4. Fried Anchovies and Peanuts: Crispy fried anchovies (ikan bilis) and peanuts provide a crunchy texture and a touch of saltiness to balance the flavors of the dish.

5. Cucumber: Slices of fresh cucumber are often included as a refreshing accompaniment to cut through the richness of the coconut rice and sambal.

Nasi Lemak is widely available in Malaysia, from street food stalls to restaurants and even in some hotel breakfast spreads. It is commonly enjoyed as a breakfast dish but can be savored at any time of the day. The versatility and combination of flavors make it a satisfying and comforting meal for Malaysians and visitors alike.

Nasi Lemak has become an integral part of Malaysian cuisine and is celebrated for its unique blend of aromatic rice, spicy sambal, and delicious accompaniments. It is a must-try dish that showcases the rich culinary heritage and diverse flavors of Malaysia.

Where to eat Nasi Lemak in Penang

  • Nasi Lemak Cili Bilis at Gurney Drive for RM 3.50!

Kueh Pie Tee and Popiah

Kueh Pie Tee and Popiah are two popular and delicious Malaysian snacks that are often enjoyed as appetizers or light meals. They both have Chinese origins but have become beloved dishes in Malaysia, including in Penang.

Kueh Pie Tee, also known as Top Hats, are bite-sized crispy pastry cups filled with a savory mixture of vegetables, usually consisting of julienned turnips (commonly known as “bangkuang” or “jicama”), carrots, and sometimes cooked shrimp or chicken. The filling is seasoned with soy sauce, oyster sauce, and various spices, creating a flavorful combination. Kueh Pie Tee cups are typically assembled just before serving to ensure the crispness of the pastry.

Popiah, on the other hand, is a fresh spring roll filled with a medley of vegetables, cooked meat (such as pork or chicken), and other ingredients. The key component of Popiah is the paper-thin crepe-like skin, made from a mixture of flour and water. The skin is spread with a sweet hoisin sauce and filled with julienned vegetables, bean sprouts, tofu, chopped peanuts, and sometimes prawns. The roll is then wrapped tightly and cut into smaller portions before serving.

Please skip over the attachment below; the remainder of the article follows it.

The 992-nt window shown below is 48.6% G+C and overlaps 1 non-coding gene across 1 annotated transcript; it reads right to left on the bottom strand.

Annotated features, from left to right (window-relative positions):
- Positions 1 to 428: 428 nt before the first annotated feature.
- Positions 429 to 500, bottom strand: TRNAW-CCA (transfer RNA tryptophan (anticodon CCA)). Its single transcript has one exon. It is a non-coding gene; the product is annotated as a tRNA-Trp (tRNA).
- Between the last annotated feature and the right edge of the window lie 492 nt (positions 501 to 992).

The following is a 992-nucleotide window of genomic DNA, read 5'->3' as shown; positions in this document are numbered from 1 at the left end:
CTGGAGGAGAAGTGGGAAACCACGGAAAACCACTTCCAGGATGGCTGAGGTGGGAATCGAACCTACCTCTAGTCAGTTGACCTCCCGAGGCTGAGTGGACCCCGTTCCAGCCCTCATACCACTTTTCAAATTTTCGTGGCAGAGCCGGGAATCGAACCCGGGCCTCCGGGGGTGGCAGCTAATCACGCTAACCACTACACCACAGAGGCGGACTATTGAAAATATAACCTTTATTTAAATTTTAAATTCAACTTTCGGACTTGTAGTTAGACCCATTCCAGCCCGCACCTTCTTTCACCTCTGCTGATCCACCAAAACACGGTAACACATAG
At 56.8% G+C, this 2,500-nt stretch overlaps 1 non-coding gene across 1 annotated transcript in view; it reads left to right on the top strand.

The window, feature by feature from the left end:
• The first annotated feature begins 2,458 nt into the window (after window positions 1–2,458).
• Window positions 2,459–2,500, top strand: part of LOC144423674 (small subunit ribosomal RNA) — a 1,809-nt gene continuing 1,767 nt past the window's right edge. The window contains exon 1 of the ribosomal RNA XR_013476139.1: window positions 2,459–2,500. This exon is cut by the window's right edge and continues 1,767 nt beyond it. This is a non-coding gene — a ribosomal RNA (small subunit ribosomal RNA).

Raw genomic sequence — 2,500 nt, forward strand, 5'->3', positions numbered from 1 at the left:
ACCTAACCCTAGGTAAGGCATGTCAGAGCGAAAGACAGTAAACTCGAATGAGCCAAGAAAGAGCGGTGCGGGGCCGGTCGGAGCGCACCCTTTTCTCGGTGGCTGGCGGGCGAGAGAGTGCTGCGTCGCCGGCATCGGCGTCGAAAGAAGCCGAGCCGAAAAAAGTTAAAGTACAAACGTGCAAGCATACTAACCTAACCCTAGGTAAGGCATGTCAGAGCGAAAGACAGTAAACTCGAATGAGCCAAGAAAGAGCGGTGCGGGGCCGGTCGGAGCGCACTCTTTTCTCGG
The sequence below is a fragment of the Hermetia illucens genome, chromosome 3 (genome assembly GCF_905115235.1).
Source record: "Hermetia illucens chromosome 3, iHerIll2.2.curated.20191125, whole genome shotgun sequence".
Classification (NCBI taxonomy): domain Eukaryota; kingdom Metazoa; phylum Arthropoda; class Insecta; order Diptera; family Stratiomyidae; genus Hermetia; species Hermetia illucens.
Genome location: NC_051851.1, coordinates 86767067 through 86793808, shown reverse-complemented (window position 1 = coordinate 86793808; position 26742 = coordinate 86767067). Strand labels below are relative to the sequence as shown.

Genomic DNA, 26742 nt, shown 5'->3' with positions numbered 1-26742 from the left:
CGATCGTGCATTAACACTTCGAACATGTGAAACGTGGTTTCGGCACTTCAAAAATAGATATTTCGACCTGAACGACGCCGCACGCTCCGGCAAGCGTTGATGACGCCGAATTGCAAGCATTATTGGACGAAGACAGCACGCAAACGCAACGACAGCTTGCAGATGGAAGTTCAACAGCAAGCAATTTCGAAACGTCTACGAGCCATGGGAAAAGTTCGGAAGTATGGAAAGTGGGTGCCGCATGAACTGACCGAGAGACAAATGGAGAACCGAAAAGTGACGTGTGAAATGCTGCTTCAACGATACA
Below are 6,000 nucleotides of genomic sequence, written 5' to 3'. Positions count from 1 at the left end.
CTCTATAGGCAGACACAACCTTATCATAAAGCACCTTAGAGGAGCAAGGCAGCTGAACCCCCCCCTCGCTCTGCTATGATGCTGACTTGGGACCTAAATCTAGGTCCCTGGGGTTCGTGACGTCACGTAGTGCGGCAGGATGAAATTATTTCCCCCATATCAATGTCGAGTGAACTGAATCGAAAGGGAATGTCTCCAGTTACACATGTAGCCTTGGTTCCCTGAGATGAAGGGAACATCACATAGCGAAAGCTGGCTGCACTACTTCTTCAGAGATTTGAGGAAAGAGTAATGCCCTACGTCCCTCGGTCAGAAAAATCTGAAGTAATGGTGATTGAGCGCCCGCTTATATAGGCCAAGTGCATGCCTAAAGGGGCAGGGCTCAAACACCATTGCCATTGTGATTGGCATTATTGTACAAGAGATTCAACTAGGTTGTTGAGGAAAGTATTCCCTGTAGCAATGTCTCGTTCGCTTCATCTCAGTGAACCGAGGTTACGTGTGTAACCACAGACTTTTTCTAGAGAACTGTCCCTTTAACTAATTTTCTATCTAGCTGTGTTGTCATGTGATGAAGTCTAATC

Both Kueh Pie Tee and Popiah are typically enjoyed by adding condiments and garnishes. These can include chili sauce, garlic chili sauce, chopped cilantro, and crushed peanuts, among others. The condiments add extra flavor and texture to the already delicious snacks.

You can find Kueh Pie Tee and Popiah in various hawker centers, food stalls, and restaurants throughout Malaysia, including Penang. Some popular places to try these snacks in Penang include Gurney Drive Hawker Center, New Lane Hawker Center, and Chowrasta Market.

Kueh Pie Tee and Popiah are delightful treats that showcase the influence of Chinese cuisine on Malaysian food culture. They offer a combination of textures, flavors, and freshness that make them a delightful and satisfying choice for snacking or as part of a meal.

Where to get Koay Pai Ti and Popiah in Penang

  • Gurney Drive
  • Ong Leng Hin’s Chinese Popiah in Padang Brown Hawker
  • Popiah Penang Chowrasta

Oyster Omelette

Oyster Omelette, also known as Orh Luak or Oh Chien, is a popular dish in many Asian cuisines, including Malaysian and Taiwanese cuisine. It is a flavorful and indulgent omelette made with a combination of eggs, starch, and fresh oysters.

To prepare Oyster Omelette, a batter is first made by mixing eggs with a starch, such as tapioca or potato starch, to give it a slightly chewy texture. The batter is then poured onto a hot greased pan or wok, creating a thick pancake-like base.